Mr Bryan’s argument is one that is seen today among many opponents of the TV licence fee.

They say that the broadcaster has become an unnecessary exception in a world where hundreds of commercial TV channels exist, as well as popular subscription services like Netflix and Amazon Prime.

Many MPs have argued that the BBC’s current financial setup should be switched to a subscription model.


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The argument reflects that which was being made in 1969, indicating that the solution has been known about for 50 years.

John Whittingdale, a former Media Minister, said “core” BBC services like the news and children’s TV should still be funded by the taxpayer, but that any additional content like sports should require an additional fee.

Speaking to the i paper earlier this month, he set out his vision: “Instead of £159 a year, it would be a reduced amount to pay for the things an insufficient amount of people would be willing to pay for – news, current affairs and arts programmes.

“On top of that, two-thirds of the current fee could be a voluntary subscription (for populist programming). You wouldn’t have to pay [for] it.’

He said there were clear “warning signs” for the BBC after one million licences fees were cancelled in the past two years, and added: “That decline in licence fee numbers will only grow.

“The younger generation is much more attuned to the idea of on-demand TV.”

His views were also echoed by Tom Hunt, MP for Ipswich, who said he was delighted with the news that the fee would be frozen for the next two years.

He told the East Anglian Daily Times: “It would be better in my view if the BBC moved to a subscription-based model post 2027.

“If you want to watch it great, you can pay the subscription, if you take the decision not to watch the BBC you shouldn’t be forced to pay for it.”

Many, however, maintain that the BBC’s model is world-beating and is crucial if the UK is to keep a public service broadcaster fulfilling its fundamental principle.

After hearing Ms Dorries’ announcement, Fleur Anderson, a Labour shadow minister, suggested that the Culture Secretary’s decision was “unpatriotic”.

She said the BBC World Service was the “envy of the world” and served countries across the globe, stressing it should be protected from cuts.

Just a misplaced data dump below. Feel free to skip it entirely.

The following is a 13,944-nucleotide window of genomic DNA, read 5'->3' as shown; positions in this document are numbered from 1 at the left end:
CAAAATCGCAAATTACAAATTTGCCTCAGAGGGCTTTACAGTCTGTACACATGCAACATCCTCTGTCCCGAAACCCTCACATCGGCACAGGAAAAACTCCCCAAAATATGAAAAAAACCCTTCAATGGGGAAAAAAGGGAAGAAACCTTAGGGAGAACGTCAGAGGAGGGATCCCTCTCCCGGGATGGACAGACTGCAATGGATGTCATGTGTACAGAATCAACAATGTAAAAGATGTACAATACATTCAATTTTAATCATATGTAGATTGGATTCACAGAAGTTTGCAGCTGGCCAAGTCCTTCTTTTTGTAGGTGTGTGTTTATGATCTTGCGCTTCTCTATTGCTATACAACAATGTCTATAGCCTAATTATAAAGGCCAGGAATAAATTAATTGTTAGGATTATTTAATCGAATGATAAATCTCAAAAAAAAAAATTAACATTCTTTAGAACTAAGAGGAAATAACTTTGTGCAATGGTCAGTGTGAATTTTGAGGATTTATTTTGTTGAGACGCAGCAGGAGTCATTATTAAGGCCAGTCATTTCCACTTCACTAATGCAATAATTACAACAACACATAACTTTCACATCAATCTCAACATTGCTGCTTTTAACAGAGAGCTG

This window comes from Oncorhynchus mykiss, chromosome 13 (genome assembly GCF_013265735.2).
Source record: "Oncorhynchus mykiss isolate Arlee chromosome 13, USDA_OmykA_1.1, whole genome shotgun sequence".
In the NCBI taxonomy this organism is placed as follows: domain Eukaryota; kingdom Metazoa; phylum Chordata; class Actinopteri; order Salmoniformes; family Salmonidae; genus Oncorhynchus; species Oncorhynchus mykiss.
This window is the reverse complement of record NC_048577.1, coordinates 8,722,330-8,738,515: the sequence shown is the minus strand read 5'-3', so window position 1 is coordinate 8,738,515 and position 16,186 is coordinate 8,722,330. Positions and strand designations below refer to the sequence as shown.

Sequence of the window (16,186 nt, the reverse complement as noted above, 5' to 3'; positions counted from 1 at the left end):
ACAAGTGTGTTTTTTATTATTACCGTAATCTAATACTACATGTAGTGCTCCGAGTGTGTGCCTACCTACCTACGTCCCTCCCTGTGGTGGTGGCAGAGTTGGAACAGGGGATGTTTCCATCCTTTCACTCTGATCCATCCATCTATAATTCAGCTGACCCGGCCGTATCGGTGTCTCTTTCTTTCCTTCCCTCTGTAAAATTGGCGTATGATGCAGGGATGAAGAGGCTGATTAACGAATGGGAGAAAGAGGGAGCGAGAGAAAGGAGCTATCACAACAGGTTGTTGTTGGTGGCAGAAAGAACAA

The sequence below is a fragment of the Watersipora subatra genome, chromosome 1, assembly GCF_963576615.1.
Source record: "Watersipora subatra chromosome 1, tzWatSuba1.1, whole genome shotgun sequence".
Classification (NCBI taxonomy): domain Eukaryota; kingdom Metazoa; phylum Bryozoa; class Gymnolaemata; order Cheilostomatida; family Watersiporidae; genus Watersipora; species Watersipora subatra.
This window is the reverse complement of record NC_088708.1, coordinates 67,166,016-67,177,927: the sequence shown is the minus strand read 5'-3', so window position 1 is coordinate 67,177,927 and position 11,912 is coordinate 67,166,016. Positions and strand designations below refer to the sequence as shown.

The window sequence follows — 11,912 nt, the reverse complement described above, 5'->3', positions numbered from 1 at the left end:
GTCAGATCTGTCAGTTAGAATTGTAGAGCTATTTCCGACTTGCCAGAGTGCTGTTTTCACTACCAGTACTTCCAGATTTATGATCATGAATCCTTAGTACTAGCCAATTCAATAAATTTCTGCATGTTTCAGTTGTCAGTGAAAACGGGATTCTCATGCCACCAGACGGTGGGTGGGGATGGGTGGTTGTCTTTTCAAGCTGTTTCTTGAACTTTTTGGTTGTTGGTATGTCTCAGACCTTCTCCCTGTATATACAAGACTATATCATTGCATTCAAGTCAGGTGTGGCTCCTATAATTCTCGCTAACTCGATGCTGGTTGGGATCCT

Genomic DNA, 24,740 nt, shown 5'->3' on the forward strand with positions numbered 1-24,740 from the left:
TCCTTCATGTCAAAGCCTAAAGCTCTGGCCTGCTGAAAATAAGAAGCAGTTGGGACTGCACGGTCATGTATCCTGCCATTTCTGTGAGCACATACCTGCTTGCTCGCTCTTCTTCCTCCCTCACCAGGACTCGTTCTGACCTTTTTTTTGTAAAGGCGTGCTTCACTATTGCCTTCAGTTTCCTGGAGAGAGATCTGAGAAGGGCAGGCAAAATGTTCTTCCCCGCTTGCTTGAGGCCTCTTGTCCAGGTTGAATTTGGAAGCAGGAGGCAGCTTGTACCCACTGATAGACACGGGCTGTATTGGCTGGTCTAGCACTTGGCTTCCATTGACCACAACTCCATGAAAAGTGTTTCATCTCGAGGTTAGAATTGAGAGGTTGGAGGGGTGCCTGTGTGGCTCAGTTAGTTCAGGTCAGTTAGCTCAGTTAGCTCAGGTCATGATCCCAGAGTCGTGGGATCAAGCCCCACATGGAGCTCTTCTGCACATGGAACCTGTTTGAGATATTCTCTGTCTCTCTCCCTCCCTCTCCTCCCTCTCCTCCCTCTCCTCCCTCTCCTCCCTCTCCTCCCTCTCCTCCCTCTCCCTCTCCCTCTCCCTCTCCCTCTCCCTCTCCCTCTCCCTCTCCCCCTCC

She added: “Cutting funding to the BBC and the World Service is already leaving the path clear for Russian and Chinese influence in those countries.

“Does she agree with me that only an unpatriotic party would cut the real-terms funding of this national treasure?”

Ms Dorries did not agree, responding that she was “very patriotic”.

Labour MP Chris Bryant accused Ms Dorries of crying “crocodile tears about the cost-of-living crisis”, after she suggested that the licence fee freeze would help families struggling with rising prices and bills.

He said: “What my real fear is, is the Secretary of State simply doesn’t understand how intrinsic to the nature of the BBC and its success around the world is the licence fee.

“She says the BBC gets lots of money, Sky gets five times as much money this year, and its revenues this year have increased by 18.9 percent.

“Yes, this is an unpatriotic move, dismantling one of our greatest British treasures.”

Others have previously said it would take decades for the BBC to switch over to a subscription model like some private companies.

Gill Hind, of media analysts Enders, told The Guardian in 2019: “How do you suddenly stop someone watching BBC One when it’s free to air on Freeview? You can’t do it until the whole world is online.”

Many press services like the BBC’s popular news website would likely have to disappear behind a paywall, experts say.

Ms Hind said another conundrum was how to maintain the current breadth of BBC services if people start picking and choosing their favourite aspects.

She explained: “Your licence fee pays for everything, from news to sport to light entertainment and natural history.

“How do you go about slicing and dicing each of those individual parts?

“You have to think of the importance, especially nowadays, of having a good broadcast news service on TV and radio.

“The BBC gets across cultures and beliefs of different parts of the UK, while Netflix has a US-centric view of the world.”

Currently, the licence fee’s existence is guaranteed until at least December 31, 2027 by the BBC’s royal charter, which sets out the broadcaster’s funding and purpose.